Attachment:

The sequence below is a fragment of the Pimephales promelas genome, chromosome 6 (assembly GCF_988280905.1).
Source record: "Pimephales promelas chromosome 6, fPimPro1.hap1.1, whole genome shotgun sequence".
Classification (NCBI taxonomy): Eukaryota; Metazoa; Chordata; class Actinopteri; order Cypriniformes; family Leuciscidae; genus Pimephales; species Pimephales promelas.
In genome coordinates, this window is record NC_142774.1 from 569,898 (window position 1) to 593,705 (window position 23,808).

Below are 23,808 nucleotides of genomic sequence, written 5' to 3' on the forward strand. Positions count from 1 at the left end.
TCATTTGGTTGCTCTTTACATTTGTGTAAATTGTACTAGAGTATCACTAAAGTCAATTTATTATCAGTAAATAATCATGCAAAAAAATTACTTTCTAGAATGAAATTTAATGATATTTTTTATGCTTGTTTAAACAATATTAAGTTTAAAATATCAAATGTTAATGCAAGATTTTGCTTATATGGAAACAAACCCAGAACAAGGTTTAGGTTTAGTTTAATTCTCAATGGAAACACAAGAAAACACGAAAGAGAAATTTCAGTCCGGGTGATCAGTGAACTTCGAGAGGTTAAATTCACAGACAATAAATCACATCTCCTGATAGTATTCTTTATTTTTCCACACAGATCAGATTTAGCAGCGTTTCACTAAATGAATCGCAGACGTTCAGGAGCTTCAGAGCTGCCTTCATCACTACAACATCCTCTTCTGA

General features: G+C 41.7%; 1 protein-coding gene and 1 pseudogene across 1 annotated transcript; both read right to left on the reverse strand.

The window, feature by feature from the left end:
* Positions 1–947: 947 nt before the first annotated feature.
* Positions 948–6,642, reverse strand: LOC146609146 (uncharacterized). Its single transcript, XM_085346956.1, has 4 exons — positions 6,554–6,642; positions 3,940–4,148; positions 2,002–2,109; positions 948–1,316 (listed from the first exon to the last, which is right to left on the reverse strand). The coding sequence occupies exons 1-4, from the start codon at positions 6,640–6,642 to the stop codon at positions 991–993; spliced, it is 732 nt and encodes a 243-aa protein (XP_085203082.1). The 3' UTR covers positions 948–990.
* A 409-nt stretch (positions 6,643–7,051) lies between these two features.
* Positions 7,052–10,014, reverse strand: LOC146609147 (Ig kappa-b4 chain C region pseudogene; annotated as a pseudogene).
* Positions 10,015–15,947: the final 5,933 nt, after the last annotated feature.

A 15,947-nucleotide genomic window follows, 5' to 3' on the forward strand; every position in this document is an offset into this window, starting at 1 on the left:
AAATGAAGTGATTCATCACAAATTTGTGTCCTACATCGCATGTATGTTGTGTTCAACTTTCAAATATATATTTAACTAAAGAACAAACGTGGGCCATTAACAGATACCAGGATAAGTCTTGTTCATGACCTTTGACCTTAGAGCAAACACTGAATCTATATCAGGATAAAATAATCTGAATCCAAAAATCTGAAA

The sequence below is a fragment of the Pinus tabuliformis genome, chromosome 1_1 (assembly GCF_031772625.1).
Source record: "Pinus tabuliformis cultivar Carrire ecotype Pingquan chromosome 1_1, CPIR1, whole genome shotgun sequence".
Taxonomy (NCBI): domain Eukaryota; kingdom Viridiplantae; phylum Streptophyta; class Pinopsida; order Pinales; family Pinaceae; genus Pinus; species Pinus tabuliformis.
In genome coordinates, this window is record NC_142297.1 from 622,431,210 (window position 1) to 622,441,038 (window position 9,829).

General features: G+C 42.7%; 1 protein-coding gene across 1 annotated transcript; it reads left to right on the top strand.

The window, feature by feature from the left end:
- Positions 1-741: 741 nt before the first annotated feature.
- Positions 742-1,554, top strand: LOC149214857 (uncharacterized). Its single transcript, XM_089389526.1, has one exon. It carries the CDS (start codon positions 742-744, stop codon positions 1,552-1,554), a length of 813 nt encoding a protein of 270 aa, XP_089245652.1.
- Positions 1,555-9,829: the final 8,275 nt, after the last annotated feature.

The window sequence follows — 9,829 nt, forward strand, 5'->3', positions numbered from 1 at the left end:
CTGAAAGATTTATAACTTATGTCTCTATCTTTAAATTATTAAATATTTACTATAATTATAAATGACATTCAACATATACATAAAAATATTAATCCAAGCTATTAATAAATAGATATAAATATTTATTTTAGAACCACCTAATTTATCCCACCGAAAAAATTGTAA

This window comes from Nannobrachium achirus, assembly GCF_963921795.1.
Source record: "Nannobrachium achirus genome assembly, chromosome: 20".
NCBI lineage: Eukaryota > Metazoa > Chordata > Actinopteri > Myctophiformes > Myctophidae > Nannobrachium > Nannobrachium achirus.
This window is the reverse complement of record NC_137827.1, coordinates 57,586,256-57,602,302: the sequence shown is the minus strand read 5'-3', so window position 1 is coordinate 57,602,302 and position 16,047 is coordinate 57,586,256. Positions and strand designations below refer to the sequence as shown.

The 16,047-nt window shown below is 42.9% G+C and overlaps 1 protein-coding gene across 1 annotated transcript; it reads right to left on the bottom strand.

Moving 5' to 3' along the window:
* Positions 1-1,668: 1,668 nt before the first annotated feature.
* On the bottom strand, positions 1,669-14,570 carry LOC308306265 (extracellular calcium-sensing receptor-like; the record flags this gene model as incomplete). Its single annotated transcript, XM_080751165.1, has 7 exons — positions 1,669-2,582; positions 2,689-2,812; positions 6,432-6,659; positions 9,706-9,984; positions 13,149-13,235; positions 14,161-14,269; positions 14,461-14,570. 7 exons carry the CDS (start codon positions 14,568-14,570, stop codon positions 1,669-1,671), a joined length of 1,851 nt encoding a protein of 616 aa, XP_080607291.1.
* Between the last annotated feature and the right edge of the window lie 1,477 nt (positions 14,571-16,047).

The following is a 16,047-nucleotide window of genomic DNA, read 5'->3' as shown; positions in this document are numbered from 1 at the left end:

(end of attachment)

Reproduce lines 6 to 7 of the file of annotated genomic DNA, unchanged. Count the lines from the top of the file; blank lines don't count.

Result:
TCATTTGGTTGCTCTTTACATTTGTGTAAATTGTACTAGAGTATCACTAAAGTCAATTTATTATCAGTAAATAATCATGCAAAAAAATTACTTTCTAGAATGAAATTTAATGATATTTTTTATGCTTGTTTAAACAATATTAAGTTTAAAATATCAAATGTTAATGCAAGATTTTGCTTATATGGAAACAAACCCAGAACAAGGTTTAGGTTTAGTTTAATTCTCAATGGAAACACAAGAAAACACGAAAGAGAAATTTCAGTCCGGGTGATCAGTGAACTTCGAGAGGTTAAATTCACAGACAATAAATCACATCTCCTGATAGTATTCTTTATTTTTCCACACAGATCAGATTTAGCAGCGTTTCACTAAATGAATCGCAGACGTTCAGGAGCTTCAGAGCTGCCTTCATCACTACAACATCCTCTTCTGA

General features: G+C 41.7%; 1 protein-coding gene and 1 pseudogene across 1 annotated transcript; both read right to left on the reverse strand.